Washington, and especially U.S. representatives to the
G8, to do the same. We will also study the new Action
Plan to see if some of its additional projects might be
worthy of consideration for future funding, in the G8
framework or separately under existing programs.

---------------------
MAY 10 GETAWG MEETING
---------------------

4. (SBU) The May 10 GETAWG meeting did not "match
interested donors to specific proposals" in the new
Action Plan matrix, as none of the donors other than
the British had seen the new Plan for more than four
days, and none of them knew until the meeting that it
was to replace the January GON submission to the G8.
Oby claimed the new Plan was necessary in order to
integrate GON proposals. (Comment: The new Plan does
integrate some GON proposal areas but leaves other
apparent redundancies. It also adds new "proposals,"
many of which DfID is already funding. End Comment.)
Oby also asked that the G8 donors, World Bank and UNDP
work as a group in approaching each individual Nigerian
agency. She referred to present bilateral donor
approaches as "fragmented support that upsets rather
than gladdens."

5. (SBU) Other donors were interested if the new Plan's
superseding the January Plan meant the GON was
withdrawing January Plan requests that did not make it
into the new Plan. (The USG priorities are in both.)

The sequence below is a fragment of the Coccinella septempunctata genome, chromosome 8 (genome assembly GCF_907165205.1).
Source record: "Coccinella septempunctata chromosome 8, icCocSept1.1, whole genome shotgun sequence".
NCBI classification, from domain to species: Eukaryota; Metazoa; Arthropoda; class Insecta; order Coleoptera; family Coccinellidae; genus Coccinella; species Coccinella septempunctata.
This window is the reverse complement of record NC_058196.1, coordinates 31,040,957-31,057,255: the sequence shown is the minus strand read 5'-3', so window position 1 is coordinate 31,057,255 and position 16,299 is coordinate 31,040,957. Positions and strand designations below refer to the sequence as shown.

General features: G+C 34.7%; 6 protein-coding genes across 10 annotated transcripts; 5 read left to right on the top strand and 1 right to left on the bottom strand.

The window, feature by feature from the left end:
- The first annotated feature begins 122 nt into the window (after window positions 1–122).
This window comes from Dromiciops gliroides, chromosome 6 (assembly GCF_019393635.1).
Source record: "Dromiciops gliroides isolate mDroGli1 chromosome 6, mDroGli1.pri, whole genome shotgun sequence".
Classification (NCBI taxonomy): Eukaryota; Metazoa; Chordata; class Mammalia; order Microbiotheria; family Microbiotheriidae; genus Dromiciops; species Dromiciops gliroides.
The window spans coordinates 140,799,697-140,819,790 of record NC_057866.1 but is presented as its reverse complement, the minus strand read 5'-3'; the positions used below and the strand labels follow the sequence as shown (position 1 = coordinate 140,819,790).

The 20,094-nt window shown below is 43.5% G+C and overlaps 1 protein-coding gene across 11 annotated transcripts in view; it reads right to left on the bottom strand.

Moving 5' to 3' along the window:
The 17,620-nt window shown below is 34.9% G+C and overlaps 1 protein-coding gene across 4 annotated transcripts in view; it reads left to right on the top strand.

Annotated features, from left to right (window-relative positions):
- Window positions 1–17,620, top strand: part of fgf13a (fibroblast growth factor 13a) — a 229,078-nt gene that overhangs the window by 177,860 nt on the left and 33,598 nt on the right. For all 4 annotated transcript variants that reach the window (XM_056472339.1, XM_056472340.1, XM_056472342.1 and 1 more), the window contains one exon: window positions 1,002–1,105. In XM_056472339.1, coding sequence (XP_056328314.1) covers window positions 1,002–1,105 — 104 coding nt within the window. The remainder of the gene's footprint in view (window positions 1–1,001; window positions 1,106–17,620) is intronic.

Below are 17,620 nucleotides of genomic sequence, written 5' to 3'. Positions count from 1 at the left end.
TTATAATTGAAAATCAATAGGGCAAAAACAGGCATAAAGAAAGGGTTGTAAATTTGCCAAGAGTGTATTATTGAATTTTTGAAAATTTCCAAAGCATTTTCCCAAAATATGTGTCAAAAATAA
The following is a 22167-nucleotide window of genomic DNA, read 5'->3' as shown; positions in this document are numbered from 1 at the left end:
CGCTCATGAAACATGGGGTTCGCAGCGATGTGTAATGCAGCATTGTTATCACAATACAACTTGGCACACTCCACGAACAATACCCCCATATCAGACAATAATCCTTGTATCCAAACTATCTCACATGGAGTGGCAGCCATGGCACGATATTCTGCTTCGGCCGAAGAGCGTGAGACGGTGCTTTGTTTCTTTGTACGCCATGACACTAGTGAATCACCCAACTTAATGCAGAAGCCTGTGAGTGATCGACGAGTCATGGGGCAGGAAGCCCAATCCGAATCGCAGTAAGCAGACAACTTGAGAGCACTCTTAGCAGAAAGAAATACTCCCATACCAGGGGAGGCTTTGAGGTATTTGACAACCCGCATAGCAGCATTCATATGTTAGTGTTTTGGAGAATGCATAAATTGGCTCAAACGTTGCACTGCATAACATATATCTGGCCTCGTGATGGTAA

Oby answered that donors could still consider January
Plan projects, and the GON would work them into the new
Plan. We noted that the USG was prepared to propose
1.7 million USD for specific programs from the January
GON submission that are in the new plan, and we would
report the new Plan to Washington. PolCouns asked that
the new Plan be updated to include all G8 donors'
existing/pipeline projects if it includes any such, and
Oby agreed that the matrix should capture all
transparency/anti-corruption projects that G8 donors
are doing in Nigeria.

--------------------------------------------- --
POST ANSWERS ON REFTEL IMPLEMENTATION QUESTIONS
--------------------------------------------- --

6. (U) As noted in e-mails to EB before May 6, Embassy
Abuja welcomes the 1.7 million USD in new INCLE funding
for the two EFCC secondments and three Accountant